Fiction gives us a second chance that life denies us.
In the spring of 2014, as I looked at the rapidly globalizing world, influenced by mass migration and multiculturalism, I questioned:
How do we form our identities? How do we define who “we” are – those we connect and belong with – and who the “other” is – who we disconnect and conflict with?
I explored these questions of identity in relation to gender, race, ethnicity, nationality, sexuality, and religion by writing four short stories in four months. I wanted to create complex characters that don’t fit classic molds, and I wanted to give voice to minorities who are overlooked on the fringes of society. My aim was realism – to tell the truth of the human experience. The results were what follows:
A Private Matter
Two Turkish-German sisters come of age, struggling with their identities in relation to gender, ethnicity, and religion. Told in first person from the older sister to the younger.
Liverpool Street Station
Four immigrants and their sexual experiences criss-cross over London: a Kosovar Muslim forced into prostitution by her fiancée, an impotent middle-aged Indian businessman who consumes soft porn, a white working-class teenager who strips to pursue her dream of modeling, and a Nigerian Christian street cleaner who struggles between lust and religious guilt. Told through four alternating first person narratives.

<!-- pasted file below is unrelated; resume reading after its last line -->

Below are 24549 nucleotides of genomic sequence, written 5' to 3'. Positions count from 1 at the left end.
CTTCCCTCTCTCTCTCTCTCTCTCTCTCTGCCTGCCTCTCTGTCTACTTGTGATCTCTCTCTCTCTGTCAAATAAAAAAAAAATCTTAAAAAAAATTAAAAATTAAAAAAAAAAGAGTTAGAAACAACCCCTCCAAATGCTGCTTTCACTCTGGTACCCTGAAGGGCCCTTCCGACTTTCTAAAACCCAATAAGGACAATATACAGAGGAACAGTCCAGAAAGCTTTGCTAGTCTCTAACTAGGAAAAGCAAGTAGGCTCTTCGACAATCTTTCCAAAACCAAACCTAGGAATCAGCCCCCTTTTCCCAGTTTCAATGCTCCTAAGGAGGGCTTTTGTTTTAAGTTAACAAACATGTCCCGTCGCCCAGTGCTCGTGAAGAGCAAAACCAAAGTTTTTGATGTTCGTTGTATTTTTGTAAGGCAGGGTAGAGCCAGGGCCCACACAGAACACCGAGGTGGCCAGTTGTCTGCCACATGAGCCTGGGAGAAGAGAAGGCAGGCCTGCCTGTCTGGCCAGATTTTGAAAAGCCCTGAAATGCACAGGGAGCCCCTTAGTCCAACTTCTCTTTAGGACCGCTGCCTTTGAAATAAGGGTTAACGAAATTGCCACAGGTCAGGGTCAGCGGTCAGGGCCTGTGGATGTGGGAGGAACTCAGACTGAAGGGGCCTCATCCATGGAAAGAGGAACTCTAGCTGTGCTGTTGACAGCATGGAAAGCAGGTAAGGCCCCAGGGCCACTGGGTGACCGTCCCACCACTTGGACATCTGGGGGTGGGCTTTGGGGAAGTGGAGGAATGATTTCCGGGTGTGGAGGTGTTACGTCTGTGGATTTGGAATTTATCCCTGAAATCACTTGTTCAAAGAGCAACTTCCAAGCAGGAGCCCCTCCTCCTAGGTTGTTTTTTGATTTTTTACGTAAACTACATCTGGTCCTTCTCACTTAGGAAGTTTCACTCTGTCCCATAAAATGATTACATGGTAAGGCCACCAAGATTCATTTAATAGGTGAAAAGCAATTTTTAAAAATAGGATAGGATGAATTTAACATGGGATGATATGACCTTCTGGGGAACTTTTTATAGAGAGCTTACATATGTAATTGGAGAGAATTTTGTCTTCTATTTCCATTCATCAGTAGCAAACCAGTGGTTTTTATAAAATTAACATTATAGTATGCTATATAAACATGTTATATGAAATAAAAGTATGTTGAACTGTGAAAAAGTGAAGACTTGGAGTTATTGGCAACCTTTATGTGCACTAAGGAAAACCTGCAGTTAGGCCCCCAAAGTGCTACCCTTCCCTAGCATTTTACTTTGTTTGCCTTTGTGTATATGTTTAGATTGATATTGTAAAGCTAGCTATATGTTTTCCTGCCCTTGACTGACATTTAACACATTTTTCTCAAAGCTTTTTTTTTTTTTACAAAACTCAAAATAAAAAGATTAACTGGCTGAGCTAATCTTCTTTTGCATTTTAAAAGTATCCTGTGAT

The Patron Saint of Lost Causes
In the Interfaith Chapel in Newark International Airport six days after 9/11, four contrasting characters are thrown together: a Northern Irish chaplain, an African-American Southern Baptist, a British Sikh, and a secular Arab-American. Together, they experience tragedy and xenophobia in the aftermath of terrorism. Told in omniscient third person.
What You Saw on the News
An American Red Cross worker journeys to Sarajevo after the Bosnian war, where an encounter with a stranger shatters his ignorance. Told in second person.
I am now seeking homes for these stories in literary journals.